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Glory in the Highest



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A note printed on both the booklet and the back of the inlay panel for Recital Favorites II by Barbara Nissman cautions the listener that "No compression has been used in this recording. Therefore, to capture the full frequency range one must listen at a higher than normal dynamic level." That caveat was completely unnecessary. Auditing this CD at my customary level, I found my listening area filled with an abundance of gorgeous sound. Nissman's full tone, her keen sensitivity to rhythm, and her penchant for using the full compass of the keyboard speak for themselves. She doesn't know any other way to make music (thank goodness). And the program she has chosen is calculated to explore every resource of a grand piano, even the Steinway D she plays here. It begins with Ferruccio Busoni's superb transcription of J. S. Bach's organ Toccata, Adagio & Fugue in C, BWV 564, a work that partakes of both the Baroque and the Romantic eras and does credit to both. Here, a lyrical cantilena over a constantly moving pedal accompaniment is the centerpiece, flanked by the energetic Toccata and the brilliantly animated Fugue. Cesar Franck's Prelude, Chorale & Fugue, combining rich chromatic harmonies and a spiritually transcendent mood, provides the other bookend for the first part of the recital. In between, as Nissman describes it, a "sorbet" between two main courses, is Samuel Barber's slender, lovely Nocturne, Op. 33, delicately colored by the composer's distinctive sense of harmony.  Beethoven's great Sonata No. 21 in C, Op. 53, the "Waldstein," follows, and Nissman makes much in the opening Allegro con brio of its driving motor rhythms,  the chorale as a strongly contrasted second subject, and the brilliant coda. And she revels in the moment when the quiet, pensive Andante leads without a break into the bravura finale, a Rondo marked Allegretto moderato, which she takes in moderate time as indicated, so as to take it big in the final section, a whirlwind that ends the work in a blaze of glory. And that's not all. The last pieces in the program, Granados' "Maiden and the Nightingale" from Goyescas, two beautifully contrasted dances, one sad and sentimental, the other as energetic as they come, from Ginastera's Danzas Argentinas, and Debussy's enduring Clair de Lune, finish the program in a poetic and evocative vein. Solid 24­bit recorded sound by producer/recording engineer Bill Purse does an optimal job of capturing a whale of a recital.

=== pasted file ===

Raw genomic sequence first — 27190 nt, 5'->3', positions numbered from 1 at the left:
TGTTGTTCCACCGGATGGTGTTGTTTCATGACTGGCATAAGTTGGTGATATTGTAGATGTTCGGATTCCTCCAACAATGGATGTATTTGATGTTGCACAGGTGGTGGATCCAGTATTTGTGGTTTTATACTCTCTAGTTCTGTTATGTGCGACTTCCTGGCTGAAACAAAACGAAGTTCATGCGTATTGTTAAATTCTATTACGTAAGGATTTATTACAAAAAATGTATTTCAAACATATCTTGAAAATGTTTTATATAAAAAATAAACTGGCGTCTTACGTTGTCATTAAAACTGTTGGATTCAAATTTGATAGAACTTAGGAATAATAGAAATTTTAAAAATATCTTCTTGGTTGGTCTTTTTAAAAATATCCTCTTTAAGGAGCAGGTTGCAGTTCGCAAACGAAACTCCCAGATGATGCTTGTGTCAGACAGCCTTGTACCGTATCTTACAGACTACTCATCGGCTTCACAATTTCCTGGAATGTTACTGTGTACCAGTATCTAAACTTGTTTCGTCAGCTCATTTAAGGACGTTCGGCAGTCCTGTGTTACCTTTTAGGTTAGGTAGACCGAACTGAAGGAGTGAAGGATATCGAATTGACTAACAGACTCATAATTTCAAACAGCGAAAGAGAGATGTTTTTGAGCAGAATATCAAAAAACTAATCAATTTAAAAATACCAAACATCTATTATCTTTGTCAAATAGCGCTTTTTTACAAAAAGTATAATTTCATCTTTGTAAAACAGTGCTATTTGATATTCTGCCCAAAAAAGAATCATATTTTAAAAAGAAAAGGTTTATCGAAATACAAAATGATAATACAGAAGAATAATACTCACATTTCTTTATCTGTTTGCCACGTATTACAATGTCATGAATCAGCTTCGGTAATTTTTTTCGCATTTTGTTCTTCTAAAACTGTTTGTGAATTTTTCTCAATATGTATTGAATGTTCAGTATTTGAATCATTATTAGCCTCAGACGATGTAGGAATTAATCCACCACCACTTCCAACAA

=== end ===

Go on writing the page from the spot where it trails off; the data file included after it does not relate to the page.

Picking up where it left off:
Audio-Video Club of Atlanta 11/09


Click here for a review from Musical Pointers:



                     Volume 2. Pierian 0036.

Like its Volume 1 predecessor, there are few if any warhorses amongst this enterprising 75-minute compilation. Granados' The Maiden and the Nightingale and Debussy's Clair de Lune are, but Nissman's freshness prevents them becoming chestnuts. Her two of the three Ginastera Danzas Argentinas are welcome as she worked with this Argentine composer while recording his complete piano works, She evokes his personality and the ethos of Argentina so well.The sinuous zamba sway in Dance of the gracious maiden on track 10 pulls the heartstrings of those of us who have seen a lot of Argentina and how it expresses the essence of being Argentinian. In the other short work, Samuel Barber's elegantly underwritten dissonant piquancy in his Nocturne Op. 33, serves as a sorbet between the two richly written works by Busoni and Franck just in case his greasy and overwritten chromaticism at the end of the fugal movement in his Prelude, Chorale and Fugue causes you to throw up. How Nissman avoids slipping over in the mud negotiating Franck's dense jungle of effusive chromaticism beats me, especially that clumsy shotgun wedding where he tries to marry the lovely chorale as countersubject to the fugue. My love-hate relationship with this work has enough love to make me glad Nissman included it, especially the Chorale with that wonderfully written thrice repeated melody in spaciously spread out arpeggios, quite the most moving and dignified Franck I have ever heard. That and the first half of the fugue are the essence of the best Franck. Nissman's structural sense in everything she plays gives firm poetic shape to the wayward sections of the Franck.  I admire her honesty with the Bach/Busoni Prelude, Adagio and Fugue in C in relating to this as a metamorphosis of Bach in romantic era terms, especially the way she brings out Busoni's large range of piano tone colours in each fugal entry. Don Juan Fantasy is no longer Mozart. It is Liszt. The same with the Busoni. That's exactly the way Nissman sees it.  The outer movements of Nissman's other major work, Beethoven's Waldstein Sonata, I find a bit too fast and headlong. The finale's elegantly poised opening theme is a beautiful woman emerging from a mist in dignified leisure of a moderato rather than allegro to my ears. However Nissman disagrees strongly and feels her tempi are totally true to her interpretative concept. In her favour I must say neither clarity of detail nor mood suffer. So the best advice is try these tracks and if you are happy with her tempi, buy, as it is in general, fine repertoire, fine playing and vividly realistic sound engineering free of dynamic compression, that bête noire of modern CD sound. 

Ian Dando, New Zealand Listener January, 2009




Nocturne Op. 33 -
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